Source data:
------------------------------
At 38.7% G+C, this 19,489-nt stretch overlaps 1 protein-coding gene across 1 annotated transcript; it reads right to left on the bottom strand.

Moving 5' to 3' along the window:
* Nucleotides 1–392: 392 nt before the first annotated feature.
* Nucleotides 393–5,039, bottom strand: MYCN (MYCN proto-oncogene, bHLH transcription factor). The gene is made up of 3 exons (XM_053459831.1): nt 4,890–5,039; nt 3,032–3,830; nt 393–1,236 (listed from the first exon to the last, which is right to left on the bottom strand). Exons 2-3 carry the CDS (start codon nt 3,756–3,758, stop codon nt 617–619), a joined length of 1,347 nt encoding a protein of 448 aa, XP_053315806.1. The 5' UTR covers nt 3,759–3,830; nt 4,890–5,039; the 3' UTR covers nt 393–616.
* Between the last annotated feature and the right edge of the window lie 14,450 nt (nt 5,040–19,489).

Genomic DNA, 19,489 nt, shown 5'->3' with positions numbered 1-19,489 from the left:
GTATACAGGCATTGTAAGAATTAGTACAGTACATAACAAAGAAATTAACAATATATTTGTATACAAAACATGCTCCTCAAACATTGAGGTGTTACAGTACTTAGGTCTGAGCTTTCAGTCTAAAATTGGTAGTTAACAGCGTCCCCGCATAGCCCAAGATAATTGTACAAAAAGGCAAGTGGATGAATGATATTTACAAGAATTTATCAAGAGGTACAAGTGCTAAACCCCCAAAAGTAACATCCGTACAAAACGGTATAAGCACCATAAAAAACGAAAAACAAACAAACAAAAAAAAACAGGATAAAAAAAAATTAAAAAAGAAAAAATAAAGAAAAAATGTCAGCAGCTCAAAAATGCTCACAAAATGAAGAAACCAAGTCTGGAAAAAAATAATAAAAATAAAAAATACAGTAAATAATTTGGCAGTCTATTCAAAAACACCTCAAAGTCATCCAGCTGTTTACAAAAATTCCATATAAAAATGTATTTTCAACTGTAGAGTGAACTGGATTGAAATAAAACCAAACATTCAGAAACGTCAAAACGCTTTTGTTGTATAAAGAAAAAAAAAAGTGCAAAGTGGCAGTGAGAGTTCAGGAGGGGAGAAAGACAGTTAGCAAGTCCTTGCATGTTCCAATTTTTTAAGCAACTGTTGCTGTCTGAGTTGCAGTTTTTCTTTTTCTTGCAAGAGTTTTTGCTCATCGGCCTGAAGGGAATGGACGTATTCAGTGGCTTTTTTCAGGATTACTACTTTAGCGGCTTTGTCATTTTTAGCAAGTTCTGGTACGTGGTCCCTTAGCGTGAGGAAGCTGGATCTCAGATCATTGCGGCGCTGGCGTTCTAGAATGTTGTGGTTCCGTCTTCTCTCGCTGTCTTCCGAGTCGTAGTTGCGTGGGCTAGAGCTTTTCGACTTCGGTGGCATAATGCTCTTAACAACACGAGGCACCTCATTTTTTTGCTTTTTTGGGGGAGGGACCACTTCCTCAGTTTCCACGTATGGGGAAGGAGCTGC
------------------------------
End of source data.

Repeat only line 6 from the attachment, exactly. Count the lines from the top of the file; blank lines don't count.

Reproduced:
Genomic DNA, 19,489 nt, shown 5'->3' with positions numbered 1-19,489 from the left: